This was to be our third full APF committee meeting. We were attending specifically to see how the scoping document for the RI policy would be received, as well as to ask a couple of questions in direct response to that document. This was the first time we had put together questions for the committee as in the past just reading out a statement seemed enough . So it was hard to know what to expect. Colleagues from Transition Bath and a Green Councillor in Bath had also put forward some questions and we knew that since our last visit to this committee Holly had been to the investment committee and Bristol Unison had written a request to the chair for the fund to divest from fossil fuels. So it was beginning to feel like pressure was building on APF and it would be clear to all that we weren’t going anywhere until this matter was resolved.

This committee meeting took place in the grand council chamber of the Guild Hall with its semi circular seating layout and ornate ceilings it did indeed feel like a grand setting.

Joel and I (Richard) were there to deliver our questions and also Virginia from Transition Bath was there observing. On arrival we were given a paper copy of the answers to our questions which came as a surprise as we thought they would be answered within the meeting. The answers were not really helpful other than to clarify that the policy development and workshops would exclude fund members and the public. Our question relating to restricting climate sensitive sectors had a blanket response referring to the fund complying with any regulatory requirements that emerge before the review is complete. Again our question relating to the length (time) of the review was responded to by saying they felt it was an appropriate timeframe.  Not daunted by this I read out the intro statement and Joel summarised our questions and their answers challenging them further on a number of points.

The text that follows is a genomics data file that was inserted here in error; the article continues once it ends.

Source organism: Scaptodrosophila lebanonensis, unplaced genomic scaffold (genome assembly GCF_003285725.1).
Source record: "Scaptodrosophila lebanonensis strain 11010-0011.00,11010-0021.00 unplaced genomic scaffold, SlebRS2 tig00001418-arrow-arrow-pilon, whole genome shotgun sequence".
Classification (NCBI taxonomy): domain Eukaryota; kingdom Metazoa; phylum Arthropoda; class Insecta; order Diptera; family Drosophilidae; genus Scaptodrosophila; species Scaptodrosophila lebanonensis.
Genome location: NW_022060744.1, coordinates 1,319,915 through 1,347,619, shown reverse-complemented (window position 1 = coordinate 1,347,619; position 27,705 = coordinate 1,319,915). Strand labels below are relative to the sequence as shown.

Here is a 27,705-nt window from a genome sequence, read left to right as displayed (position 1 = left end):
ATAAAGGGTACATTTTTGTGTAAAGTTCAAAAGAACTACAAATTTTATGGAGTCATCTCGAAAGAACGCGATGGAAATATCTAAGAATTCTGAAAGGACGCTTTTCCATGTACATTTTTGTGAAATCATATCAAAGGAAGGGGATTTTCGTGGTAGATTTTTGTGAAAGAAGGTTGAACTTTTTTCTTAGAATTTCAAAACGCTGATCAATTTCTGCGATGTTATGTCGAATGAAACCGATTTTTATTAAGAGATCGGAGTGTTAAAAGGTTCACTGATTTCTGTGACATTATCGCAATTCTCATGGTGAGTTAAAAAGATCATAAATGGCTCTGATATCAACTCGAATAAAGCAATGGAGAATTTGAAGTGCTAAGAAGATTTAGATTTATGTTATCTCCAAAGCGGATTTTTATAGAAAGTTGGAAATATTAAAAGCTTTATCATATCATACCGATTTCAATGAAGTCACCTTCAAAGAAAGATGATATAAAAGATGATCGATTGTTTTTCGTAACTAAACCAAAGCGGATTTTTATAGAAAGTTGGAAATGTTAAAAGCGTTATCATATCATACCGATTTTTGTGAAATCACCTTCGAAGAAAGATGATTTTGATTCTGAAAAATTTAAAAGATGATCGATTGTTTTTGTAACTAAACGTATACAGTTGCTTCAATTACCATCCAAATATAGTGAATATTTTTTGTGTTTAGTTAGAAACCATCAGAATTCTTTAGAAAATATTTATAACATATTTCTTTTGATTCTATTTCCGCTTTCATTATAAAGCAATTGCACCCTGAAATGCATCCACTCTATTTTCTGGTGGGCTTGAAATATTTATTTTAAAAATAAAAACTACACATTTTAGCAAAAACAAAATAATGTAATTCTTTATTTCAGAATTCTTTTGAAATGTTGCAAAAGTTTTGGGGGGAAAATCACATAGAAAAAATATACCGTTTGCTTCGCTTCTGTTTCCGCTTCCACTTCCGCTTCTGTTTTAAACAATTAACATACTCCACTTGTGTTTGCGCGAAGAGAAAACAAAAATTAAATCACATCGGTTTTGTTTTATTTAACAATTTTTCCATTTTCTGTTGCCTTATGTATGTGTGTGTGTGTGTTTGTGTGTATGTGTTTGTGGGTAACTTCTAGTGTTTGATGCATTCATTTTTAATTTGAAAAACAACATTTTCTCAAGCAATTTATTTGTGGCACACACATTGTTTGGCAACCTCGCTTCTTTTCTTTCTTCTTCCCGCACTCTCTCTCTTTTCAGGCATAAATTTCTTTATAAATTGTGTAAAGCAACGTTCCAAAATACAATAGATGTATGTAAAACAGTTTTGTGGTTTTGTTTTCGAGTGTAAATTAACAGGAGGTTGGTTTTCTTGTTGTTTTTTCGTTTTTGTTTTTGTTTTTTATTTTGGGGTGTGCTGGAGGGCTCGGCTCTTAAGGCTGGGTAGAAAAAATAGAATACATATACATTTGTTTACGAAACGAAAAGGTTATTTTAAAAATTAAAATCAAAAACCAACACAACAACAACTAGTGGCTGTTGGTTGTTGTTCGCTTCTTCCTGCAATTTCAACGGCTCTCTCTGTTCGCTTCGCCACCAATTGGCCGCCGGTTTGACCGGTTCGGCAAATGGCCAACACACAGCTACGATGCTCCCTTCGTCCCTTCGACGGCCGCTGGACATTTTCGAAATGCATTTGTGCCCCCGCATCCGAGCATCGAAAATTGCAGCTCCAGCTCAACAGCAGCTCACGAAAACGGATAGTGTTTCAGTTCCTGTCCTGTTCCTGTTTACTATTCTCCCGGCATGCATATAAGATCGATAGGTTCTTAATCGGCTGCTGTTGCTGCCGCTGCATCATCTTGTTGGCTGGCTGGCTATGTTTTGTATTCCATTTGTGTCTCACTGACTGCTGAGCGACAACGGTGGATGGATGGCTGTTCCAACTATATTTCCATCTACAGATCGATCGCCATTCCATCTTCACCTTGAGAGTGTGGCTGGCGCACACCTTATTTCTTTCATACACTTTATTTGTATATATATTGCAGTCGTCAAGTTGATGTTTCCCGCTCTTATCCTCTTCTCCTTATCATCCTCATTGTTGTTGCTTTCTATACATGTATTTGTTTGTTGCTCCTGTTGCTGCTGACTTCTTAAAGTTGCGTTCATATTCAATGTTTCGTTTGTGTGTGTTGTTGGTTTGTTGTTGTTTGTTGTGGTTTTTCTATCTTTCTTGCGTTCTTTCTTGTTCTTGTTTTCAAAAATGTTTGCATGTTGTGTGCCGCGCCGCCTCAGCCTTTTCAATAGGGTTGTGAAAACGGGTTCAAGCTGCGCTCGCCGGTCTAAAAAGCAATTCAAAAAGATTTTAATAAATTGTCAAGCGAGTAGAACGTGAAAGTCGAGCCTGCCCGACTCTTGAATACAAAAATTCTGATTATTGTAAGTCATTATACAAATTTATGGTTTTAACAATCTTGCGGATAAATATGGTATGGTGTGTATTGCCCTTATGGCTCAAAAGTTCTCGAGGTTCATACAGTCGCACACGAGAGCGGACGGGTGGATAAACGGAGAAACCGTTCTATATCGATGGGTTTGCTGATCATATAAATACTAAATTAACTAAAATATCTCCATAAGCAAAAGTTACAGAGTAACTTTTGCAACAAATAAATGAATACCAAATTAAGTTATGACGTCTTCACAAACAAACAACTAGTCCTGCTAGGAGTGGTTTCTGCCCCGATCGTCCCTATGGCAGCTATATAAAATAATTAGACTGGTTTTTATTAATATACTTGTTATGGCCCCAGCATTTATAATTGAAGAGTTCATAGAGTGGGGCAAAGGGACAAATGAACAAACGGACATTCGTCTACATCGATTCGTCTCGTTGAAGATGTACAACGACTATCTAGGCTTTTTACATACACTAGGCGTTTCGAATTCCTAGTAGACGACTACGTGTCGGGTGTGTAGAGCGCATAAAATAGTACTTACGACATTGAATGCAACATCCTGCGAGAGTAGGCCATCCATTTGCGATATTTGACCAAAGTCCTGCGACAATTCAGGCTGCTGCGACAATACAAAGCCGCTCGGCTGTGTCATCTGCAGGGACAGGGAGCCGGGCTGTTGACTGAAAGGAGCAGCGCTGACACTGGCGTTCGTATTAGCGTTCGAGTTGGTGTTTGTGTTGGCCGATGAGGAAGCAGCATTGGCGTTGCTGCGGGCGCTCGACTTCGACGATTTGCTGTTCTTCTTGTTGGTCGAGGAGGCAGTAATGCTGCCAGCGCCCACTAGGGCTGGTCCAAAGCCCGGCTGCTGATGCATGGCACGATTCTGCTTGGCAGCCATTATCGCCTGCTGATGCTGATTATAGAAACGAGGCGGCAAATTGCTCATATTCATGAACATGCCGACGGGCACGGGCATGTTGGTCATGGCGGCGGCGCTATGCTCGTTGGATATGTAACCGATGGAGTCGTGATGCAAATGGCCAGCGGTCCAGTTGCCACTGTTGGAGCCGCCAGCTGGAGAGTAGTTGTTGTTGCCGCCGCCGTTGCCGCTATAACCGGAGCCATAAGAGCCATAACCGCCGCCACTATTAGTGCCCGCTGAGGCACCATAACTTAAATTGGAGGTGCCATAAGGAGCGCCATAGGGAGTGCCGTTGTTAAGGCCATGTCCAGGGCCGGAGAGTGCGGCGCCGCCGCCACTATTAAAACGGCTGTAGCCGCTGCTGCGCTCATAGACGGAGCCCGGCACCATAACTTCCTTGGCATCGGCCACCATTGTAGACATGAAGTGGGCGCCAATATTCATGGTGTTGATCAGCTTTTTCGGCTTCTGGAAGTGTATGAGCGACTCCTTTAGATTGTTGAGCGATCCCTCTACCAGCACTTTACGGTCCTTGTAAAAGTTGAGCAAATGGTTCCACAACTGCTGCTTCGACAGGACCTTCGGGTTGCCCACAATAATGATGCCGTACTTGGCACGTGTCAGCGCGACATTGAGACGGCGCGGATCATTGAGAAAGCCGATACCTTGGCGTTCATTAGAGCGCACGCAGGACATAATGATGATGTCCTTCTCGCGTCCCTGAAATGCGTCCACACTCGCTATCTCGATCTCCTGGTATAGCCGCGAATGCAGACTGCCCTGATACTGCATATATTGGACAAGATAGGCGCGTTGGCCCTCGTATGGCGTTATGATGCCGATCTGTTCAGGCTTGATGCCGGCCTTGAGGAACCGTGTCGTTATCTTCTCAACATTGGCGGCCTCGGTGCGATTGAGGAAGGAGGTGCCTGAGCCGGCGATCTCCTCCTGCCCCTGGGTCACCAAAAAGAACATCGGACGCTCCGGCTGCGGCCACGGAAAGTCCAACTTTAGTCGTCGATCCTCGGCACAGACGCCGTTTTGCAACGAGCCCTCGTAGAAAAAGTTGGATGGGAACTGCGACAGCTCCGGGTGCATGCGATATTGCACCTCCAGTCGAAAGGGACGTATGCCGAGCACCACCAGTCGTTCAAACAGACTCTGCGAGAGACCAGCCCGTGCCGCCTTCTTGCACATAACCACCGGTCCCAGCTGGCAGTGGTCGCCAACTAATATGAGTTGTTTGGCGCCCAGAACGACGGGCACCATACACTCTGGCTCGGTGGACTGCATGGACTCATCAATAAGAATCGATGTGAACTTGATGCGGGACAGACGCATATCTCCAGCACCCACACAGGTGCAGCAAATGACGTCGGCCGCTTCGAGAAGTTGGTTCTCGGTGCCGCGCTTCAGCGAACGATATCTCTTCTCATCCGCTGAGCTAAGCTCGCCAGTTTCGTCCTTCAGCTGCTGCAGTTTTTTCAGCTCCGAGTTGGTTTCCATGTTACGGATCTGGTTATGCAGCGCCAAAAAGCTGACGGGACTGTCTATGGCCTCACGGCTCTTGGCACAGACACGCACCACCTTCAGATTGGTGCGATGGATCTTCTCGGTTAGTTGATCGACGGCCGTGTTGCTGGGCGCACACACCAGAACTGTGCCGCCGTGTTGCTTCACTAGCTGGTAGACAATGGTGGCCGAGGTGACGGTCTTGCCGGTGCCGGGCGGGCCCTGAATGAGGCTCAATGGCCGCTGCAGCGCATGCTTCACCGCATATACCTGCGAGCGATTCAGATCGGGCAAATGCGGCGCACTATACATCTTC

I (Joel) asked the chair if I could seek clarification on the brief (and in our view unsatisfactory) responses we had received.  I should have asked how long I had as I then stumbled over rephrasing the questions and trying to explain to the committee, in layperson's terms, how the downside risk of staying in very climate sensitive sectors was large over the next year but the chance of strong performance from fossil fuels was limited.  It ended up as a debate between Tony and I and he felt like a year for a review was fine but had no evidence - the only clear point I made was he relied on the RI policies of their managers but yet at least two of them have no policy at all.  On reflection I felt I spent all the time I had on trying to find out as much as I could about the fund rather than focusing on the questions we were asking.

Some snippets from the members of the committee. Cherry Beath (Bath Councillor on the Committee) stressed that this was an important  issue and needed the committees close attention. The chair requested that the committee should receive a report back after the Paris COP.

The committee then moved on to discuss Lin’s (Bath Councillor) questions and dealt with these by a quick show of hands as to how many had seen the UNPRI online videos of their recent conference (3-4) and how many had read the six principles of institutional investing (10 hands).